Woollypod Milkvetch - Astragalus purshii var. concinnus
(see State Rank Reason below)
State Rank Reason (see State Rank above)
Astragalus purshii variety concinnus occurs primarily in southwestern Montana and adjacent central-east Idaho. Occurrences are scattered throughout its southwestern Montana range with about half the observations found between 1888-1960 and half between 1976-2014. Plants do not appear limited by habitat requirements, but current data on population sizes, locations, and threats is greatly needed to accurately assess its status in Montana.
- Details on Status Ranking and Review
ScoreE - 5,000-20,000 sq km (~2,000-8,000 sq mi)
Comment11, 550 square kilometers
Area of Occupancy
ScoreD - 6-25 4-km2 grid cells
CommentPlant occurs in 19 of the 30,590 4x4 square-kilometer grid cells that cover Montana.
Number of Populations
ScoreC - 21 - 80
Commentat least 19 observations
Number of Occurrences or Percent Area with Good Viability / Ecological Integrity
Comment3 observations assumed to be of good viability based on descriptor of 'common'.
PLANTS: A short, perennial forb from a branched caudex. The nearly leafless stems (acaulescent) are prostrate, 5–10 cm, clothed in stipules. Herbage is wooly-villous which gives the plant a silvery-grey appearance
LEAVES: Pinnately compound leaves are about 12 cm long, weakly ascending or erect. The 9-13 leaflets are oval-orbicular, oblanceolate to lanceolate with rounded to acute tips. Stipules are lanceolate, 3–10 mm long, and separate from each other.
INFLORESCENCE: A short, tightly congested raceme that appears somewhat umbellate-like and terminates a leafless peduncle, usually less than 10 cm long. The inflorescence of 3-10 flowers is erect, about as tall as the leaves, but often lays on the ground in fruit. Flowers are 18-25 mm long. Petals are either
dull white except for the purple tinged keel tip (seldom is the banner and wing tips lavender) or magenta. The banner petal is 18–25 mm long and moderately reflexed. The keel petal is 15–20 mm long. Sepals are 2–5 mm long with black and/or white villous hairs>
Montana’s plants are of variety purshii or concinnus.
Sources: Lesica et. al 2012; Giblin et al. [eds.] 2018.
In Montana Astragalus purshii
has two varieties (Lesica et al. 2012):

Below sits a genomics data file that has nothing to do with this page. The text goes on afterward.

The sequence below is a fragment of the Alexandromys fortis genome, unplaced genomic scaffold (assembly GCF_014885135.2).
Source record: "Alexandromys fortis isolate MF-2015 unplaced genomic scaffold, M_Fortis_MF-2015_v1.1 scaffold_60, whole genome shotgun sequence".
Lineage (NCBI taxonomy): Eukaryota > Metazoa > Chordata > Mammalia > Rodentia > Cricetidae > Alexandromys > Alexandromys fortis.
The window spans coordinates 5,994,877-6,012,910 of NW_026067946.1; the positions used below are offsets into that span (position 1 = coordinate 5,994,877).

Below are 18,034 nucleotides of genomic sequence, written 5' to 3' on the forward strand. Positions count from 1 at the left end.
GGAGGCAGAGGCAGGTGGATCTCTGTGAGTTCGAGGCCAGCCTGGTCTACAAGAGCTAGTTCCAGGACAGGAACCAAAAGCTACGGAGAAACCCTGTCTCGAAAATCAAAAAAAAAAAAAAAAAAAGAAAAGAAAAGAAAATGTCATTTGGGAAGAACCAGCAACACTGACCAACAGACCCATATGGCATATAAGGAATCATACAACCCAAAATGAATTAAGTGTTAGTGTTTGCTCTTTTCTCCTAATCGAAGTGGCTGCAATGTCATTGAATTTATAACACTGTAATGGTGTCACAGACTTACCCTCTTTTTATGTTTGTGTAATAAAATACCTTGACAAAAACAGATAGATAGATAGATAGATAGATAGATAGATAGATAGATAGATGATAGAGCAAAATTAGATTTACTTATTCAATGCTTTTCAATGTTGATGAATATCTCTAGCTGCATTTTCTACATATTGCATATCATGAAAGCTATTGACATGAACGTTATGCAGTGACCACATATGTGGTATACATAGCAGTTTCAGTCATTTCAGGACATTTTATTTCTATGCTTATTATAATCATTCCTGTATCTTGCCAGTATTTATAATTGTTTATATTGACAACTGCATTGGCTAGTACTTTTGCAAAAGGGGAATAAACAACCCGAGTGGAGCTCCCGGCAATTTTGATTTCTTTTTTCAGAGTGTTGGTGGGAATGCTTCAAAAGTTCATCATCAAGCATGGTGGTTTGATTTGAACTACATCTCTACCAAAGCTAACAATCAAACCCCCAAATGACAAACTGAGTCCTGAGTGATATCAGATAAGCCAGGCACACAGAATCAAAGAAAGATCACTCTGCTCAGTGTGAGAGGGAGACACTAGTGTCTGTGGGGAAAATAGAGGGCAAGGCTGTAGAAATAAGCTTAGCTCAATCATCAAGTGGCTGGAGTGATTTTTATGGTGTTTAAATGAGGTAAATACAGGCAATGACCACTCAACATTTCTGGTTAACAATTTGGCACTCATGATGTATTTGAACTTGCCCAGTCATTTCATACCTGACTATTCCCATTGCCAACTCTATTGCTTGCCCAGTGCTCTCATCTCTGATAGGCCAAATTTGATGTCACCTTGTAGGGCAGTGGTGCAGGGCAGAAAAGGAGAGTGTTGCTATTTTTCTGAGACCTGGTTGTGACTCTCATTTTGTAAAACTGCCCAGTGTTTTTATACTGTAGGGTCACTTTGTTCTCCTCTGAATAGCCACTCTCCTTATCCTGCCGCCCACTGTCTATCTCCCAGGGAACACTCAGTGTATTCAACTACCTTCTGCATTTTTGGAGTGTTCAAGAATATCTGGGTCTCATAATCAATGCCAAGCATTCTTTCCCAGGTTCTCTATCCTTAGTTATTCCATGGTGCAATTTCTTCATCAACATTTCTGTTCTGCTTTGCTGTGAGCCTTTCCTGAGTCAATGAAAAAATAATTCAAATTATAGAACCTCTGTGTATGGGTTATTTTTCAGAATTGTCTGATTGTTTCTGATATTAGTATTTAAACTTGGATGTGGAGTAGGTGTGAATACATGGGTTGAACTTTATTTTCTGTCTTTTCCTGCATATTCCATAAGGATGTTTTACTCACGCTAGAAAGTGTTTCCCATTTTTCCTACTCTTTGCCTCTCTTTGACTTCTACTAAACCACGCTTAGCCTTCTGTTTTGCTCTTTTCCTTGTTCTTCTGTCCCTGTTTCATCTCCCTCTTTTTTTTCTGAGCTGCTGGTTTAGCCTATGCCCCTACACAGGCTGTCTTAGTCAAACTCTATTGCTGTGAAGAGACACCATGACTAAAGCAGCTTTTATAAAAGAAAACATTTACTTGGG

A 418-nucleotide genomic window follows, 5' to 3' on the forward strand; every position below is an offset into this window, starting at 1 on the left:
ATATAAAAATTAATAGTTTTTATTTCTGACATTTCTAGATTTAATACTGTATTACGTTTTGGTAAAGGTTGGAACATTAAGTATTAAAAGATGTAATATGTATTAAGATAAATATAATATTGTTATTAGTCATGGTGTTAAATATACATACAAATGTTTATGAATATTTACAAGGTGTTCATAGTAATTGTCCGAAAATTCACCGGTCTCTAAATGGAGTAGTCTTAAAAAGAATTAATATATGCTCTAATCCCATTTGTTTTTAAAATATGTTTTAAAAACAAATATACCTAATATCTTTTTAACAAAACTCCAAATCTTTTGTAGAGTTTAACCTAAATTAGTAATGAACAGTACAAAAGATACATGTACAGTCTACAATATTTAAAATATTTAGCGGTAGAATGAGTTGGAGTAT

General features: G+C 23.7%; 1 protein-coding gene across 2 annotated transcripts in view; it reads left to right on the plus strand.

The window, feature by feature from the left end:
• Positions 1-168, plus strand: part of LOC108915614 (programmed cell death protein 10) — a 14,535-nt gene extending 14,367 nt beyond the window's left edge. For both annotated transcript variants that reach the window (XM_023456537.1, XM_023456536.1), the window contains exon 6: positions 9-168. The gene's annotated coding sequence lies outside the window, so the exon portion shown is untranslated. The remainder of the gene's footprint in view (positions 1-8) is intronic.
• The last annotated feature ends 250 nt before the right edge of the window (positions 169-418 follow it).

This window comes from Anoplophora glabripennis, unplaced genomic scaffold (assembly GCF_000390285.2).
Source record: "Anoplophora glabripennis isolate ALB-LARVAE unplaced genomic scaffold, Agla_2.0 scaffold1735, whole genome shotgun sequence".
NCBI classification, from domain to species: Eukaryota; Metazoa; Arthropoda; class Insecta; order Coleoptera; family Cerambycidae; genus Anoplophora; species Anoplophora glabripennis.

* var. concinnus
has magenta flowers (petals) that are 18-20 mm long. Legumes are curved. It is mostly found in the sagebrush steppe of the montane zone within southwest Montana.
* var. purshii
has creamy-white to pale lavendar flowers (petals) that are 18-25 mm long. The legumes are nearly straight. It is found in grasslands and sagebrush steppe in the plains and valley zones of Montana.
A regional endemic of central and east-central ID and southwestern MT (Kartesz 2009).
Observations in Montana Natural Heritage Program Database
Number of Observations:
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Map Help and Descriptions
(Observations spanning multiple months or years are excluded from time charts)
Var. concinnus is mostly found in the sagebrush steppe of the montane zone within southwest Montana.
The following animal species have been reported as pollinators of this plant species or its genus where their geographic ranges overlap: Bombus vagans
, Bombus appositus
, Bombus auricomus
, Bombus bifarius
, Bombus borealis
, Bombus centralis
, Bombus fervidus
, Bombus flavifrons
, Bombus huntii
, Bombus mixtus
, Bombus nevadensis
, Bombus rufocinctus
, Bombus ternarius
, Bombus terricola
, Bombus occidentalis
, Bombus pensylvanicus
, Bombus griseocollis
, and Bombus insularis
(Macior 1974, Thorp et al. 1983, Mayer et al. 2000, Colla and Dumesh 2010, Wilson et al. 2010, Koch et al. 2012, Miller-Struttmann and Galen 2014, Williams et al. 2014).
FRUIT [Source: Lesica et al. 2012]
The ovary has dense, long, and soft hairs. The legume is 12-25 mm long, retains the dense long hairs, and is tipped with a sharp beak. The legume is also narrowly ovoid (compressed perpendicular to the septum) in shape.
- Literature Cited AboveLegend: View Online Publication
- Colla, S.R. and S. Dumesh. 2010. The bumble bees of southern Ontario: notes on natural history and distribution. Journal of the Entomological Society of Ontario 141: 39-68.
- Koch, J., J. Strange, and P. Williams. 2012. Bumble bees of the western United States. Washington, DC: USDA Forest Service, Pollinator Partnership. 143 p.
- Lesica, P., M.T. Lavin, and P.F. Stickney. 2012. Manual of Montana Vascular Plants. Fort Worth, TX: BRIT Press. viii + 771 p.
- Macior, L.M. 1974. Pollination ecology of the Front Range of the Colorado Rocky Mountains. Melanderia 15: 1-59.
- Mayer, D.F., E.R. Miliczky, B.F. Finnigan, and C.A. Johnson. 2000. The bee fauna (Hymenoptera: Apoidea) of southeastern Washington. Journal of the Entomological Society of British Columbia 97: 25-31.
- Miller-Struttmann, N.E. and C. Galen. 2014. High-altitude multi-taskers: bumble bee food plant use broadens along an altitudinal productivity gradient. Oecologia 176:1033-1045.
- Thorp, R.W., D.S. Horning, and L.L. Dunning. 1983. Bumble bees and cuckoo bumble bees of California (Hymenoptera: Apidae). Bulletin of the California Insect Survey 23:1-79.
- Williams, P., R. Thorp, L. Richardson, and S. Colla. 2014. Bumble Bees of North America. Princeton, NJ: Princeton University Press. 208 p.
- Wilson, J.S., L.E. Wilson, L.D. Loftis, and T. Griswold. 2010. The montane bee fauna of north central Washington, USA, with floral associations. Western North American Naturalist 70(2): 198-207.